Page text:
Crazy Little Thing
So what's the deal with Java ME anyways?
So, apropos of nothing in particular on the front page... we've been talking about various topics among the O'Reilly editors and one thing that came up was what seems like a Java ME conundrum. To wit: people keep asking for ME content, but the actual ME readership seems very low. Maybe that means that the ME contingent, while small relative to the overwhelming number of enterprise Java developers, is quite vocal.
Here's an alternative hypothesis I'm floating -- people have figured out that there's a detach between what the official docs say you can do with Java ME, and what you can actually put on a phone, or a set-top box, or a Blu-Ray disc player. Come to think of it, how do you even get your app out of the emulator and onto those devices, especially the second two? This hypothesis implies that there's a bigger audience for Java ME content than is generally understood, and that they're not well served by content that doesn't drift far from the published API's.
What do you think? Do you want to know more about Java ME? Have you tried working with it and gotten stuck? If so, what are the sticking points? Or is ME really a tiny little niche after all?
Comment section is below. Do join in -- this is something that continues to boggle a lot of people, myself included.
Openly considering a potential Swing feature in today's Projects and
Romain Guy blogs about a SwingX Painters Demo: "Richar Bair recently introduced painters in SwingX, something we have been considering for Swing as well. A painter can be seen as a delegate you can plug into a component to change its appearance."
JBoss' Julien Viet will be hosting a BOF on Portlet Best Practices at JavaOne 2006 and is asking for your input. "In order to prepare and promote this event I am gathering input from the Portlet community and I would like to know what people would like to learn and talk about."
In Also in
Continuing with an excerpt from Zero Configuration Networking, The Definitive Guide, Stuart Cheshire and Daniel H. Steinberg move to the client side in Zero Configuration Networking: Using the Java APIs, Part 2. They show how to browse for and resolve services with Java, and how
to register a service with DNS TXT attributes.
In today's Forums,
Rob Ross is trying to figure out some video rendering and Java2D oddities in
changing swing.volatileImageBufferEnabled dynamically?
"I am now adding support for playing Quicktime movies, via Quicktime or Java. However, I've been having major redraw issues (I'm using the native QT widgets, not the Swing ones - ie, a QTComponent, not a QTJComponent). Basically, if I move the window, or trigger some kind of repaint/update on the playing window (like moving the JFrame or clicking on another window, then clicking back on my main JFrame, the video starts acting "weird", including pausing, artifacts, no longer being centered, dropping frames, etc. I have found through painful trial-and-error that if I set swing.volatileImageBufferEnabled property to false in my main() method, these redraw issues magically disappear when playing movies using the Quicktime player component."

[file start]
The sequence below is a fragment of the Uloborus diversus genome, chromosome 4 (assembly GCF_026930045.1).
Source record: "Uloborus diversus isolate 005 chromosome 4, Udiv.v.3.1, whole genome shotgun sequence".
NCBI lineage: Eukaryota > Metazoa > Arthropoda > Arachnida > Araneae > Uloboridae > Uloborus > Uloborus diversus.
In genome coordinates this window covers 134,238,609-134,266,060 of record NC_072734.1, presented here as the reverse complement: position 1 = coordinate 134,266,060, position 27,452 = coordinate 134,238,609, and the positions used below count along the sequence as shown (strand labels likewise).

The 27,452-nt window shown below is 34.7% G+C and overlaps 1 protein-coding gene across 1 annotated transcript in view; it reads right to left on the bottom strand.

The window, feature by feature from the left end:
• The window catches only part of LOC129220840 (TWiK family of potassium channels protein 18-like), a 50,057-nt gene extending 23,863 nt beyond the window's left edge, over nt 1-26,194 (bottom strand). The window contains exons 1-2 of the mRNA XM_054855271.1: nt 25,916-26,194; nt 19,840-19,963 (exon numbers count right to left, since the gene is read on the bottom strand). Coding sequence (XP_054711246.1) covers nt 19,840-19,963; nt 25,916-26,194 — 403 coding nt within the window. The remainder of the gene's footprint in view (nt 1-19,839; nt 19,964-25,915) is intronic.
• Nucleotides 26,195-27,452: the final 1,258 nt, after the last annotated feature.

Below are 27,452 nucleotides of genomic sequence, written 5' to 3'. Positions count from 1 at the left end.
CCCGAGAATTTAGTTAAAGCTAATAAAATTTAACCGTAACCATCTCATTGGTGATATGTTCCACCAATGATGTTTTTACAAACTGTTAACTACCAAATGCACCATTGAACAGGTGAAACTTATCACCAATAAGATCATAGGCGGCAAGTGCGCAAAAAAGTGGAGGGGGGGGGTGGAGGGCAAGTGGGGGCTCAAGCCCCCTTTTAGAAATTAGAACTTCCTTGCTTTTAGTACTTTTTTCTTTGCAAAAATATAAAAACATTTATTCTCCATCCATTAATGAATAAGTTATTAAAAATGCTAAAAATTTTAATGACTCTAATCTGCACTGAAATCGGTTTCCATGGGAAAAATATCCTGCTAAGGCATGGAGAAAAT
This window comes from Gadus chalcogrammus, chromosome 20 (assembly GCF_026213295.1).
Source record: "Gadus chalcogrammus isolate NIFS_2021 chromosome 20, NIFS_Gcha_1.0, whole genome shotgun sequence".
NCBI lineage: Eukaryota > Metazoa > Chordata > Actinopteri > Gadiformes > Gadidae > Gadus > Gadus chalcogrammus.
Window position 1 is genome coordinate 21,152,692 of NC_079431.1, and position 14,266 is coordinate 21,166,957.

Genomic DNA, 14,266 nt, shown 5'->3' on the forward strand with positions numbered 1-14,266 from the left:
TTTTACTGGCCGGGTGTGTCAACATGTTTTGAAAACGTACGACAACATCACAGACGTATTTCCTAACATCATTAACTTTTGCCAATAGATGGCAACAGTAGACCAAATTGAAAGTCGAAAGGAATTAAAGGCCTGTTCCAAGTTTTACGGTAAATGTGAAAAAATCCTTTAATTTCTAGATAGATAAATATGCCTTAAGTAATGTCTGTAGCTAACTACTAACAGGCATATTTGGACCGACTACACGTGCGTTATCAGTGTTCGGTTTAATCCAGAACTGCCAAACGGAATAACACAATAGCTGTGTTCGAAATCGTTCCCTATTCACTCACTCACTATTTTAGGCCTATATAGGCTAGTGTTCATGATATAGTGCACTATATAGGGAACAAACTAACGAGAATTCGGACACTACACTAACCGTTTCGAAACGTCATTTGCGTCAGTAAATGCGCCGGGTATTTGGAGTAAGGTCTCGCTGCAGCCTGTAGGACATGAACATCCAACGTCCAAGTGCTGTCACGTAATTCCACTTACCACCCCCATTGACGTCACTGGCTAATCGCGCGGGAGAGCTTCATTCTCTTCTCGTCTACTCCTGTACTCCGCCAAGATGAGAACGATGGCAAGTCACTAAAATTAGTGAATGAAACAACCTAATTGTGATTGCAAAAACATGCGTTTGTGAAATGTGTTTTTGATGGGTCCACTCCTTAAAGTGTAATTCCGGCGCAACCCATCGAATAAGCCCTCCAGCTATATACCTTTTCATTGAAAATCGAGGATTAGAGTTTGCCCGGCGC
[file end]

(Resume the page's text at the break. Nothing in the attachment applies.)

njsclears up rounding issues in
Re: Bug in java.text.DecimalFormat:
"Yes, that's the correct behavior because the rounding mode of the DecimalFormat class is ROUND_HALF_EVEN. From JDK 1.6, NumberFormat class provides a new method called setRoundingMode() in which you can specify your favorite rounding modes. If you want the result in your post, you may want to issue one of the following call depending on your need: df.setRoundingMode(RoundingMode.UP); df.setRoundingMode(RoundingMode.CEILING); df.setRoundingMode(RoundingMode.HALF_UP); Hope this helps."
In today's Weblogs, Changshin Lee explains that
Mirae means "future", but Apache Mirae means "now":
"I just posted a snapshot of Apache Mirae 1.0 to http://people.apache.org/~ias/mirae/ . "Mirae" in Korean means "future" and I used the word to name a project for implementing JSR 172 J2ME Web Services in Apache."
Kirill Grouchnikov is pretty dissatisfied with support for right-to-left languages. In
RTL support in Swing - part II he's
"Comparing core and third-party LAF support for RTL components. Today we will look at RTL comboboxes."
Java APIs comparison, Konstantin I. Boudnik looks at an
"Interesting approach of comparing two sets of APIs, e.g. JDK1.5 and JDK1.6"
In today's java.net
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So what's the deal with Java ME anyways?